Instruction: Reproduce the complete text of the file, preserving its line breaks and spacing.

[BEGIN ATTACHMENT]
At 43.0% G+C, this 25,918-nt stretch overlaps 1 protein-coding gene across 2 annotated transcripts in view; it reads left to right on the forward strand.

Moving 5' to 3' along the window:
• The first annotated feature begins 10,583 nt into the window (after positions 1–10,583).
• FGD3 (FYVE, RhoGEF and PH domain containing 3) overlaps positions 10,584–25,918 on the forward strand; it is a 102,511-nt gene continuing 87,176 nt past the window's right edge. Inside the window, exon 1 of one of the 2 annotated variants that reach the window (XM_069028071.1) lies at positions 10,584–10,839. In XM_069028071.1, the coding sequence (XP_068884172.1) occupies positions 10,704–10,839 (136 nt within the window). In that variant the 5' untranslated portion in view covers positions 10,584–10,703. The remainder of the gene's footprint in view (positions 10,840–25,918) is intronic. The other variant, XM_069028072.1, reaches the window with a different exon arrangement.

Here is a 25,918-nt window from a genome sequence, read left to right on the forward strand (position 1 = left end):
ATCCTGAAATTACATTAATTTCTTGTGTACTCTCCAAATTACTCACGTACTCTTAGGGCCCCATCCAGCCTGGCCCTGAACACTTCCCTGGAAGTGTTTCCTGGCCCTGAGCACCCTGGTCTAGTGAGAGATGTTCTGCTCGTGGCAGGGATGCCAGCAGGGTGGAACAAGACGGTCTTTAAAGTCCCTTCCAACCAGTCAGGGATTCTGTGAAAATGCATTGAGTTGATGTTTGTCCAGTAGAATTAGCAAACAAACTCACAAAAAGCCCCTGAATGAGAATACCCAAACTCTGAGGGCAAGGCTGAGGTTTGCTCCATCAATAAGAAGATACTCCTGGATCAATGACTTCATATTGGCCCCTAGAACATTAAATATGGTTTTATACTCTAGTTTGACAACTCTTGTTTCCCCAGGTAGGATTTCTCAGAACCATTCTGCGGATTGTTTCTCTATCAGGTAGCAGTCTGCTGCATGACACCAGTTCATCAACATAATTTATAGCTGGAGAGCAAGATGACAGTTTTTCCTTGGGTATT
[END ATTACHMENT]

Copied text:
At 43.0% G+C, this 25,918-nt stretch overlaps 1 protein-coding gene across 2 annotated transcripts in view; it reads left to right on the forward strand.

Moving 5' to 3' along the window:
• The first annotated feature begins 10,583 nt into the window (after positions 1–10,583).
• FGD3 (FYVE, RhoGEF and PH domain containing 3) overlaps positions 10,584–25,918 on the forward strand; it is a 102,511-nt gene continuing 87,176 nt past the window's right edge. Inside the window, exon 1 of one of the 2 annotated variants that reach the window (XM_069028071.1) lies at positions 10,584–10,839. In XM_069028071.1, the coding sequence (XP_068884172.1) occupies positions 10,704–10,839 (136 nt within the window). In that variant the 5' untranslated portion in view covers positions 10,584–10,703. The remainder of the gene's footprint in view (positions 10,840–25,918) is intronic. The other variant, XM_069028072.1, reaches the window with a different exon arrangement.

Here is a 25,918-nt window from a genome sequence, read left to right on the forward strand (position 1 = left end):
ATCCTGAAATTACATTAATTTCTTGTGTACTCTCCAAATTACTCACGTACTCTTAGGGCCCCATCCAGCCTGGCCCTGAACACTTCCCTGGAAGTGTTTCCTGGCCCTGAGCACCCTGGTCTAGTGAGAGATGTTCTGCTCGTGGCAGGGATGCCAGCAGGGTGGAACAAGACGGTCTTTAAAGTCCCTTCCAACCAGTCAGGGATTCTGTGAAAATGCATTGAGTTGATGTTTGTCCAGTAGAATTAGCAAACAAACTCACAAAAAGCCCCTGAATGAGAATACCCAAACTCTGAGGGCAAGGCTGAGGTTTGCTCCATCAATAAGAAGATACTCCTGGATCAATGACTTCATATTGGCCCCTAGAACATTAAATATGGTTTTATACTCTAGTTTGACAACTCTTGTTTCCCCAGGTAGGATTTCTCAGAACCATTCTGCGGATTGTTTCTCTATCAGGTAGCAGTCTGCTGCATGACACCAGTTCATCAACATAATTTATAGCTGGAGAGCAAGATGACAGTTTTTCCTTGGGTATT